What to do with tofu?
It’s one of the most common questions that arises when faced with a block of soybean curd. Many a person has told me (sadly) “I don’ t like tofu”, usually followed up with such explanations as “It tastes bland” and “I don’t like the texture.”
This is kind of like complaining that you don’t enjoy the flavour of flour. Of course a bowlful of untouched whole wheat is a trifle bland. Just as flour is meant to be rustled up into batter, baked into brownies, crafted into cakes and whisked into the base for a batch of waffles, tofu needs love. More explicitly, it needs to be seasoned.
The concept of seasoning varies greatly. Some recipes consider a ‘spicy’ dish to be one in which an extra dash of paprika (oooh! Living on the edge!) has been passed over the closed pot cover.
In my world, a basic tofu involves dicing, sprinkling with fresh-ground salt and pepper, rubbing in fresh (grated) garlic and thyme, and adding either a splash of lime or a sprinkle of nutritional yeast, then tossing in flour and pan-frying (i.e., in an iron skillet, and with not too much oil, but enough that it doesn’t stick, and is nicely crispy).
I learned how to appropriately season food as a teenager, when, on Thursday afternoon, we would return home from a giant shopping trip with several raw chickens, all of which needed to be cleaned and seasoned immediately. (For the record, the experience of having to shove my hand up the nethers of an entire chicken had a lot to do with why I bowed out of chicken-eating when I launched out on my own. That and the Night Of The Purple Chicken in my dorm-dwelling days. But, different story.)
One of the very handy things about vegan cooking is that seasoning is a breeze. If you’re not sure whether there’s enough salt on your tofu, or if you should add more curry powder, just taste it raw, and adjust as needed. Also, sticking your hand up a block of tofu is considerably less gross.
This “recipe” is a variation on that basic theme. I ran out of garlic (gasps!) and decided to experiment with onion. It’s more of an anti-recipe, because, well, it’s not really normal for me to cook (well) with a notepad in one hand, a pen in the other, a third hand stirring the pot, and a fourth snapping pictures. Even though I usually try to provide recipes, I’m actually a firm believer in general instructions. I learned to cook by watching and being told “sprinkle some on … no, a little more than that” rather than by following recipes religiously.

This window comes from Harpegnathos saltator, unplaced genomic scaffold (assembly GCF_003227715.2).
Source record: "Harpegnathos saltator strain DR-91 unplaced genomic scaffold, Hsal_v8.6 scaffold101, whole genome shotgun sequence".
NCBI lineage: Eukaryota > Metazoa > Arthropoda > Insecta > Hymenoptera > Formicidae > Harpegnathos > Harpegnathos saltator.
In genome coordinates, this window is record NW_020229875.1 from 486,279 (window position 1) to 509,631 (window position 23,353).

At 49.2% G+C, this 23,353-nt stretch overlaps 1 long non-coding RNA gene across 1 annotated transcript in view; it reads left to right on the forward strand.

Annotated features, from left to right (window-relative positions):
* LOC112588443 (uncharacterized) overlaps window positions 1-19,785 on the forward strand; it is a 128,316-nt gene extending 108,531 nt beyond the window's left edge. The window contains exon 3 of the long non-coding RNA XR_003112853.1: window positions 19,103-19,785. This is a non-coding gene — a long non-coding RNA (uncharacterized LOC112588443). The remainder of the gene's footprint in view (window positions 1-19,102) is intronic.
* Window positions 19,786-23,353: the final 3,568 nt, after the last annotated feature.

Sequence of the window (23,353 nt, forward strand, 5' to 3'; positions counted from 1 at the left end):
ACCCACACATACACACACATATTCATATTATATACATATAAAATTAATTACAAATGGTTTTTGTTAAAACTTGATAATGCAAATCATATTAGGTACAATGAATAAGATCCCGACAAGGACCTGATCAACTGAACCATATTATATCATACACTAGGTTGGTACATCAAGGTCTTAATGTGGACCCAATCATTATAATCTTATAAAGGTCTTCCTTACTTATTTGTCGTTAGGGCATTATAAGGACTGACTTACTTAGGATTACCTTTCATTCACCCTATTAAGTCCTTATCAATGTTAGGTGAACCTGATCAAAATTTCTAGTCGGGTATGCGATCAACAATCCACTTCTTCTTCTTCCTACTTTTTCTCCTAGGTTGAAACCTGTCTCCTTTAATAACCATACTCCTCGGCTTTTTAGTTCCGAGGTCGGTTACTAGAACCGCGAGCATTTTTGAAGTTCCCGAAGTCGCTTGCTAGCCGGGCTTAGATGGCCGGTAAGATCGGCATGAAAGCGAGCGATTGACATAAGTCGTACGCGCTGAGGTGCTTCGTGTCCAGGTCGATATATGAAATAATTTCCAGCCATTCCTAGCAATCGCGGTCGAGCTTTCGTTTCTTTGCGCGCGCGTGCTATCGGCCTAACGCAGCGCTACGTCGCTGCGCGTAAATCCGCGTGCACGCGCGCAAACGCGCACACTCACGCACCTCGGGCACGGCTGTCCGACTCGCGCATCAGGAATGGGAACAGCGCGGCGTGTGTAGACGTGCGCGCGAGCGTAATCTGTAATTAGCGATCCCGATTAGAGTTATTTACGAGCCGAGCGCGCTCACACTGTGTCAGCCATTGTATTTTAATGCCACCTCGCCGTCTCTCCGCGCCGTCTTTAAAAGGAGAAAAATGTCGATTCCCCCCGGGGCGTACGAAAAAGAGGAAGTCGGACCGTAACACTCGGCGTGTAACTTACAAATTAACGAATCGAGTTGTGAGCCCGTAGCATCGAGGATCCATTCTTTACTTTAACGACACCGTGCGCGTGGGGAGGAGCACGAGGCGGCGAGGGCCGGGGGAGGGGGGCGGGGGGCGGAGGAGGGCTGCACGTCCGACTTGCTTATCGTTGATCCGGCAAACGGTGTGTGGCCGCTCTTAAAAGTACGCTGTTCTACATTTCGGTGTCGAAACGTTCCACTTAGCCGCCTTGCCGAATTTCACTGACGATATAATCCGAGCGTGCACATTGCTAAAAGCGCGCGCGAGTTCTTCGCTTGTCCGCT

So here’s a general idea of how I make my Curried Tofu Bites, sans measurements, because frankly, I’ve never measured for this dish, and you shouldn’t either. These little nibbles are quick and tasty, and while they don’t mind being marinated, they also work being tossed together and cooked on the spot. These passed Fella’s I Don’t Like Tofu taste test, so much so that even when he’s having something else and I’ve made just enough for me, his fork still seems to find its way into the dish for a helping or two.
Curried Tofu Bites
Oil (I prefer Extra Virgin Olive Oil or Sunflower Oil)
Whole wheat flour
1. Break tofu into bite-sized pieces. You can also slice or dice it, but breaking it gives a more interesting texture, and a less overly-ordered eating experience.
2. Season with salt and pepper. I favour fresh-ground versions of each.
3. Sprinkle on a bit of thyme.
4. Finely grate onion over tofu, and rub in. The onion (along with the oil, to be added shortly) form the moisture for a light ‘batter’ that helps the flour to stick, so don’t be too stingy.
5. Sprinkle a bit of curry powder over.
5. Lightly drizzle a bit of oil over the mixture, and rub in. If you have time, set aside to marinade until ready to cook. If you need to eat now, carry on!
6. Sprinkle with whole wheat flour and mix until all tofu is covered.
7. Heat a bit of oil in a pan, at medium. When hot, pan-fry tofu until nicely browned, turning to ensure all sides are cooked.
8. Drain on a paper towel, and serve!